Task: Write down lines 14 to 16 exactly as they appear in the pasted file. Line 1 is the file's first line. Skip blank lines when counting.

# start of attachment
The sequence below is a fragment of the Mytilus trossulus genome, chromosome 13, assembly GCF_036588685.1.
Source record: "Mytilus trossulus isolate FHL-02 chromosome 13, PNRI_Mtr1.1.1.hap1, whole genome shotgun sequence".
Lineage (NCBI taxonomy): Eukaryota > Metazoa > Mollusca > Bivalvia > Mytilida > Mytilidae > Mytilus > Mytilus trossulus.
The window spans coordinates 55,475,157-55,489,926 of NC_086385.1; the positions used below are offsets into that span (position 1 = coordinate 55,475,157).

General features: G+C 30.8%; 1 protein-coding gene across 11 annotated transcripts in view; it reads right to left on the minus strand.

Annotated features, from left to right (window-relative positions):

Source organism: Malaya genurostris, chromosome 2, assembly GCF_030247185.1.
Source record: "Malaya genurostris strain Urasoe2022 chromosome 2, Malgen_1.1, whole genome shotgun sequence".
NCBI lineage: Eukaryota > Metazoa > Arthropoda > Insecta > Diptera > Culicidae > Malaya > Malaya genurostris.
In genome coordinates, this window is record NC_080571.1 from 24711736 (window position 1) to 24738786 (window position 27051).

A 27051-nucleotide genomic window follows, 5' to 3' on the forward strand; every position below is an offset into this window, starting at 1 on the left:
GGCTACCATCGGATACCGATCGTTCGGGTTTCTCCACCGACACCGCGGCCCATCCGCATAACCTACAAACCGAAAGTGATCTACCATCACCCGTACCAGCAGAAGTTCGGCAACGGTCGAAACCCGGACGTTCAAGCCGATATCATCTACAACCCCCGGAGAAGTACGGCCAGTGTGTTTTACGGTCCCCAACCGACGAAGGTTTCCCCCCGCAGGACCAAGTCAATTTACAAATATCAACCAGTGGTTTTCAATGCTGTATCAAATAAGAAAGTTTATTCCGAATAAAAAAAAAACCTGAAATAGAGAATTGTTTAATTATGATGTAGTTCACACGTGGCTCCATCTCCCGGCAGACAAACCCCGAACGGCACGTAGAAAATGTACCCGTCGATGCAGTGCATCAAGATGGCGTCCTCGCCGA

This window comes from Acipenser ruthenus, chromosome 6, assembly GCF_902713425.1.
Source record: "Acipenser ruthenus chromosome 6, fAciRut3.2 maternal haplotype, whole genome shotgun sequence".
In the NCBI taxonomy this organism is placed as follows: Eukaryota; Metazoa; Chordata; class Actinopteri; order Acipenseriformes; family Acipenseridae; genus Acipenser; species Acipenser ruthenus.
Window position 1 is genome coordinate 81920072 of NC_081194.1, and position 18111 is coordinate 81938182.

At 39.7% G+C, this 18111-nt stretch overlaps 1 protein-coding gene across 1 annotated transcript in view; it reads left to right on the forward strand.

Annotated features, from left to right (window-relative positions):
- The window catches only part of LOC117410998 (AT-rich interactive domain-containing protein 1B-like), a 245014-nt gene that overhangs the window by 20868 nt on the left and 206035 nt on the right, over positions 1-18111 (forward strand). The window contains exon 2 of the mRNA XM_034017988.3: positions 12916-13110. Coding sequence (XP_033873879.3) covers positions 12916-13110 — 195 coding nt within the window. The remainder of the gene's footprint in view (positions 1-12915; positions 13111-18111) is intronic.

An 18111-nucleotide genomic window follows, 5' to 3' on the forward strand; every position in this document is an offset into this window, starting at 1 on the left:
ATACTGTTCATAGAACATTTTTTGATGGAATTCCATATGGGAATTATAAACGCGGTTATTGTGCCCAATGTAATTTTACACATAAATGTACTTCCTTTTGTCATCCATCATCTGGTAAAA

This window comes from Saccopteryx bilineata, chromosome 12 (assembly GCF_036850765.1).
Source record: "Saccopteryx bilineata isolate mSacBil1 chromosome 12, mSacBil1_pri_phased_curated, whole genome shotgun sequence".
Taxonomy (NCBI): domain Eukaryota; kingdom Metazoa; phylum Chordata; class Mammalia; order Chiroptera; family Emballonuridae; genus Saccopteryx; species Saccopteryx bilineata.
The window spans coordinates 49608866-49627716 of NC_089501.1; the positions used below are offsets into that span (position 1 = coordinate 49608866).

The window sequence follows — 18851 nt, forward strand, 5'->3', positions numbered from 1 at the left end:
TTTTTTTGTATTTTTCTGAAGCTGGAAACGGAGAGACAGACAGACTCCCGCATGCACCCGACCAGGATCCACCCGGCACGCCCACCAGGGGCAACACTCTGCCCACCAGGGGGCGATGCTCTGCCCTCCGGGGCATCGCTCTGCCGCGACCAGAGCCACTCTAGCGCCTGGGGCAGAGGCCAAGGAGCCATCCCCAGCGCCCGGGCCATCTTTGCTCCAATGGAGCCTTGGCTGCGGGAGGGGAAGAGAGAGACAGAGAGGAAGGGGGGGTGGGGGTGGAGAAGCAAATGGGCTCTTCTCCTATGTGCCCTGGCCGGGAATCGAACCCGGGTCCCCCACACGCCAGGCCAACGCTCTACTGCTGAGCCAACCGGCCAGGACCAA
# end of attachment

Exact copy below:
Source record: "Acipenser ruthenus chromosome 6, fAciRut3.2 maternal haplotype, whole genome shotgun sequence".
In the NCBI taxonomy this organism is placed as follows: Eukaryota; Metazoa; Chordata; class Actinopteri; order Acipenseriformes; family Acipenseridae; genus Acipenser; species Acipenser ruthenus.
Window position 1 is genome coordinate 81920072 of NC_081194.1, and position 18111 is coordinate 81938182.